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THE UNIVERSE FROM HERE, November 2020: “The Royal Family”
By TheNightRabbitAstronomer (Click here for a printable version.)
Ancient Greek myth tells the story of Queen Cassiopeia, King Cepheus, and their daughter Andromeda. When Cassiopeia bragged that she was more beautiful than the sea nymphs, the nymphs complained to Poseidon. Poseidon punished Cassiopeia by chaining Andromeda to a rock to be eaten by a sea monster! The hero Perseus happened along and rescued Andromeda just in time. The new couple eventually married in an equally bizarre wedding event.
You can “meet” this royal family in mid-November by facing north after dark and looking above Polaris (The North Star). King Cepheus is the dim house-shaped constellation above and to the left of Polaris. His wife, Queen Cassiopeia, is the brighter M-shaped constellation above him. Their daughter, Andromeda, appears above her mother; and Andromeda’s husband, Perseus, appears to her right. (See the Star Map below.)
“The Royal Constellations” are located in and around the plane of the Milky Way Galaxy where you will find many popular and easy to find deep sky objects. Those described in this article include some less well-known, but worthwhile, targets in the November Sky.
- NGC 6946 Fireworks Galaxy and NGC 6939 form a nice pair of hazy objects in the same 1-degree field of view… but they could not be more unrelated. NGC 6946 is a face-on spiral galaxy 10 million light years away (see Ram’s gallery), while NGC 6939 is a nearby bright and rich open cluster of young stars.
- Mu-Cephei is a red supergiant star which is one of the most luminous stars in the entire galaxy! It is also known as The Garnet Star for its deep red color. (This color is better seen in smaller aperture scopes!) My mom first introduced me to garnet stones with a ring she owns that was handed down from her great grandmother. I always think of my mom when I see this star.
- Delta-Cephei (δ-Cep) is pulsating, supergiant variable star (called a Cephid Variable) which forms a visual binary with its blue-white companion star, HD 213307. I found this pair “by accident,” and was struck by their colors. They remind me of the colorful Albireo (Beta-Cygni) pair in Cygnus (not pictured).
- NGC 7789 is a treasure! It is a dense open cluster shaped like a flower. It was first discovered by 19th century astronomer Caroline Herschel and is therefore known as “Caroline’s Rose” (see Stan’s image).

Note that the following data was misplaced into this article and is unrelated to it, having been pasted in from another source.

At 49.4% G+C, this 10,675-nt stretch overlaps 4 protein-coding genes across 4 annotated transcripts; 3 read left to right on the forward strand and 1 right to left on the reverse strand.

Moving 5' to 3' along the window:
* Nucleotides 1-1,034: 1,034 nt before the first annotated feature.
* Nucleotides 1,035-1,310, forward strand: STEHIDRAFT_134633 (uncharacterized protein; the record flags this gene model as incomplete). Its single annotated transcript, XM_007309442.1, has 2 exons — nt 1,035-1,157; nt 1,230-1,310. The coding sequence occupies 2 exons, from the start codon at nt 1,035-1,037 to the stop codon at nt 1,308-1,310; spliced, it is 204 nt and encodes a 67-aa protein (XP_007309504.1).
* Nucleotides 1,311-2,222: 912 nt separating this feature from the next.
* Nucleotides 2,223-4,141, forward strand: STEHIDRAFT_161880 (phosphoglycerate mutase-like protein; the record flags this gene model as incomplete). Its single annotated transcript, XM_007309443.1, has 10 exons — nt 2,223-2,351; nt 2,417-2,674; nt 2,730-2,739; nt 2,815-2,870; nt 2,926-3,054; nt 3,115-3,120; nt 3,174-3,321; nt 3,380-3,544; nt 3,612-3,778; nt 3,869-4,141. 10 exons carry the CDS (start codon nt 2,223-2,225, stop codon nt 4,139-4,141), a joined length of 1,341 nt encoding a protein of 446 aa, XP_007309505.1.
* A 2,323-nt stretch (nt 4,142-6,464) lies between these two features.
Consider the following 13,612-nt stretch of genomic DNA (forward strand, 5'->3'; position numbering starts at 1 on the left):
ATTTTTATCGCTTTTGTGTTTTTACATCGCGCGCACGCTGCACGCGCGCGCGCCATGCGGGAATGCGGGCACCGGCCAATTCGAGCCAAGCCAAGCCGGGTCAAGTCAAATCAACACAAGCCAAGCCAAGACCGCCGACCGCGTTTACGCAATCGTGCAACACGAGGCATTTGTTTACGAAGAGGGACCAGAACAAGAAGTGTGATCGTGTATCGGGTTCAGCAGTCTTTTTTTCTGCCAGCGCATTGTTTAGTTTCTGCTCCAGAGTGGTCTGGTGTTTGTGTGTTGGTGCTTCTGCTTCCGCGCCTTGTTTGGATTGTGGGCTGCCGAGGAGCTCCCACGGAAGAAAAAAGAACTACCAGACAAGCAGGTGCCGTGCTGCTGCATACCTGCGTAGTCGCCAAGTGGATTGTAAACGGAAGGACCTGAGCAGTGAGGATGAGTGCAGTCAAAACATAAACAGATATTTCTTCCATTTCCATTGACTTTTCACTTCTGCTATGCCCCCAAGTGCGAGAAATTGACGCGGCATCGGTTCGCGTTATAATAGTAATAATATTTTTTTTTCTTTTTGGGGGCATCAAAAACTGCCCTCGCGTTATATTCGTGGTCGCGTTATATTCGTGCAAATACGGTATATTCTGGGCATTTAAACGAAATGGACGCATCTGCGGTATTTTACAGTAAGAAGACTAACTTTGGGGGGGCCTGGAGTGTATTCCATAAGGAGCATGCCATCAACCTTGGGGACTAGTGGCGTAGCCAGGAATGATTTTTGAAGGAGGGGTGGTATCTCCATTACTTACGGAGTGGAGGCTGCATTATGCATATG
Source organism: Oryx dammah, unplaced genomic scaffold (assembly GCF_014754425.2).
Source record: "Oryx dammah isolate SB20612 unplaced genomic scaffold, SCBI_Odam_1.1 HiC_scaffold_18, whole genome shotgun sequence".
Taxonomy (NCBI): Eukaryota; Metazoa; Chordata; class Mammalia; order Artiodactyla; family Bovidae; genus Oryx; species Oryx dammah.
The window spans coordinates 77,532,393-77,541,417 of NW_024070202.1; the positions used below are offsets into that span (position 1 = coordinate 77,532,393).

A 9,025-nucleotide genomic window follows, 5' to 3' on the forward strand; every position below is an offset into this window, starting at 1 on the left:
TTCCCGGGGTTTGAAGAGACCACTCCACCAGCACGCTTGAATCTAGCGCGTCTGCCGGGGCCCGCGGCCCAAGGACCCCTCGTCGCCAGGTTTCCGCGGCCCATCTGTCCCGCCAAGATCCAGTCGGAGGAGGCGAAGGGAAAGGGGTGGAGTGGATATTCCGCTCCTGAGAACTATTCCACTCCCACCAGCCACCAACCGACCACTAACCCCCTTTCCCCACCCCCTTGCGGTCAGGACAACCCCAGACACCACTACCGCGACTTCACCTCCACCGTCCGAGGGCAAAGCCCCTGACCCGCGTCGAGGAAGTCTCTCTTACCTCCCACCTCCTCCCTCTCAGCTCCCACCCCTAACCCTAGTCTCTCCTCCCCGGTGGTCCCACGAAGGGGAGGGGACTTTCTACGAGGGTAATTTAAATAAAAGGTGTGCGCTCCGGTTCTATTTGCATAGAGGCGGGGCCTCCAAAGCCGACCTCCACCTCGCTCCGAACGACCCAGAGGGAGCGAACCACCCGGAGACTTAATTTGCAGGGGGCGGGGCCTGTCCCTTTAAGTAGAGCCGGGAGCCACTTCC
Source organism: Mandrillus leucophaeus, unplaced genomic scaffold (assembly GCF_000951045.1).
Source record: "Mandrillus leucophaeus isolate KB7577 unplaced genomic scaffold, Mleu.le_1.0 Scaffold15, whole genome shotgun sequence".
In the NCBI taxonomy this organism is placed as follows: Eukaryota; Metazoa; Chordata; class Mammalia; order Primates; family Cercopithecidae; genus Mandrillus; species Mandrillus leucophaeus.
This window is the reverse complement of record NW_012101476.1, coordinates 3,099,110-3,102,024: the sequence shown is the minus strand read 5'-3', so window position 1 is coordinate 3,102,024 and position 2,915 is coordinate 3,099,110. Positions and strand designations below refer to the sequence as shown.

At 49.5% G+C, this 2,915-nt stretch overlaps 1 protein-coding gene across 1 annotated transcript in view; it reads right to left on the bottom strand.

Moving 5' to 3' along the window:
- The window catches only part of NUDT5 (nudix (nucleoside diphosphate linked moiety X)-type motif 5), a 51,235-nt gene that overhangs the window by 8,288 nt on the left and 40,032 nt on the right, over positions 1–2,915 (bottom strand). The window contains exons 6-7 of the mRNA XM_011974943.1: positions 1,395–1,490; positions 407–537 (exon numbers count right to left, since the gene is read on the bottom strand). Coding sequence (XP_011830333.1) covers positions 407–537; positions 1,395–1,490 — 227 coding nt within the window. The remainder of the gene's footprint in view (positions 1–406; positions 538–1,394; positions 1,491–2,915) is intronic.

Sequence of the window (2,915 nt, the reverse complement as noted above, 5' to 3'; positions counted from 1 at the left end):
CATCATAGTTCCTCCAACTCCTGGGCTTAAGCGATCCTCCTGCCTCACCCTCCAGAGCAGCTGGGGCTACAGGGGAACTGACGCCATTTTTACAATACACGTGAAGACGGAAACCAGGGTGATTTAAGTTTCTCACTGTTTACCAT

- NGC 281 is an emission nebula know as The Pacman Nebula because its circular haze with a triangular dark area looks vaguely like the Pacman video game character. It can be glimpsed visually with an oxygen-3 filter in small scopes, but it’s mostly an astro-photography target (see Stan’s gallery).
- NGC 663 is a bright open cluster which, like Caroline’s Rose, should probably have been included in the Messier Catalog. NGC 663 is easily seen with binoculars or small telescopes.
- NGC 869 and NGC 884 are two open clusters collectively known as The Double Cluster. Binoculars show two close sparkling patches of light, while telescopes reveal the vibrant colors and variations of their individual stars.
- Melotte 20 (Alpha-Persei Moving Group) is a large, nearby group of over 100 colorful new and old related stars. Like the Hyades and the Pleiades, it can be seen with the naked eye.
- M31, The Andromeda Galaxy, is our closest spiral-galactic neighbor, 2.5 million LY away. It is best observed visually in wide-field instruments (like binoculars) or photographically. Zooming in with a telescope reveals its fuzzy-bright core and its well known satellite galaxies: M32 and M110.
- NGC 147 and NGC 185 are a very faint pair of draft elliptical galaxies actually located in Cassiopeia. I include them here because, like M32 and M110, they are also satellites of M31.
- NGC 752 is a bright, loose open cluster located between Andromeda and Triangulum. The cluster is full of short chains, irregular clumps and a large number of double stars.
November 2020 Moon Phases
- 3rd Quarter: Sunday, November 8 - dark until midnight, best for finding this month’s deep sky objects
- New Moon: Sunday, November 15 - dark all night, great for all night star gazing
- 1st Quarter: Saturday, November 21 - dark after midnight, best for early risers
- Full BEAVER Moon: Monday, November 30 - named for the time that beavers, having stored enough food, take shelter for the winter
Our member submission for the month of November is the Fireworks Galaxy by Ram White taken with his Stellina Imaging System.
Public meetings are cancelled until further notice.
CAAA has been a NASA Night Sky Network member since 2004. The Night Sky Network(NSN) is a nationwide coalition of amateur astronomy clubs bringing the science, technology, and inspiration of NASA's missions to the general public.